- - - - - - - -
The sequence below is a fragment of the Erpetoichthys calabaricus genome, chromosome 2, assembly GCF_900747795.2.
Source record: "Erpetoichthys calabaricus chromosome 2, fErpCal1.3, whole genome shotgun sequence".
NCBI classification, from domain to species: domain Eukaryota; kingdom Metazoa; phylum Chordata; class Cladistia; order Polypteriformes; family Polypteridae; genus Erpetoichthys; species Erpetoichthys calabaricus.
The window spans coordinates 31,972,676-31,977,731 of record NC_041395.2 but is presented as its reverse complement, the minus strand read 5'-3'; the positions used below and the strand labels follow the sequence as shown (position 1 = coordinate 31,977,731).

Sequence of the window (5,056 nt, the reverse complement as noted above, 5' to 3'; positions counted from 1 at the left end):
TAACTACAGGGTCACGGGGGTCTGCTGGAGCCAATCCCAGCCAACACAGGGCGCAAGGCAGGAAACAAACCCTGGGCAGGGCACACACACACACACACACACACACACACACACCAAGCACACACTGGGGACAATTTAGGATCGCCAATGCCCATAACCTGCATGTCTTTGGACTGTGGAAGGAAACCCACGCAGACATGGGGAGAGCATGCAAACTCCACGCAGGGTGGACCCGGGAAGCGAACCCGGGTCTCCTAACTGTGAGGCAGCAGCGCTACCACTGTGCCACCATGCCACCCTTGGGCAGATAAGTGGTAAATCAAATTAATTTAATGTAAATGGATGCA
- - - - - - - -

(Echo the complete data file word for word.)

The sequence below is a fragment of the Erpetoichthys calabaricus genome, chromosome 2, assembly GCF_900747795.2.
Source record: "Erpetoichthys calabaricus chromosome 2, fErpCal1.3, whole genome shotgun sequence".
NCBI classification, from domain to species: domain Eukaryota; kingdom Metazoa; phylum Chordata; class Cladistia; order Polypteriformes; family Polypteridae; genus Erpetoichthys; species Erpetoichthys calabaricus.
The window spans coordinates 31,972,676-31,977,731 of record NC_041395.2 but is presented as its reverse complement, the minus strand read 5'-3'; the positions used below and the strand labels follow the sequence as shown (position 1 = coordinate 31,977,731).

Sequence of the window (5,056 nt, the reverse complement as noted above, 5' to 3'; positions counted from 1 at the left end):
TAACTACAGGGTCACGGGGGTCTGCTGGAGCCAATCCCAGCCAACACAGGGCGCAAGGCAGGAAACAAACCCTGGGCAGGGCACACACACACACACACACACACACACACACACCAAGCACACACTGGGGACAATTTAGGATCGCCAATGCCCATAACCTGCATGTCTTTGGACTGTGGAAGGAAACCCACGCAGACATGGGGAGAGCATGCAAACTCCACGCAGGGTGGACCCGGGAAGCGAACCCGGGTCTCCTAACTGTGAGGCAGCAGCGCTACCACTGTGCCACCATGCCACCCTTGGGCAGATAAGTGGTAAATCAAATTAATTTAATGTAAATGGATGCA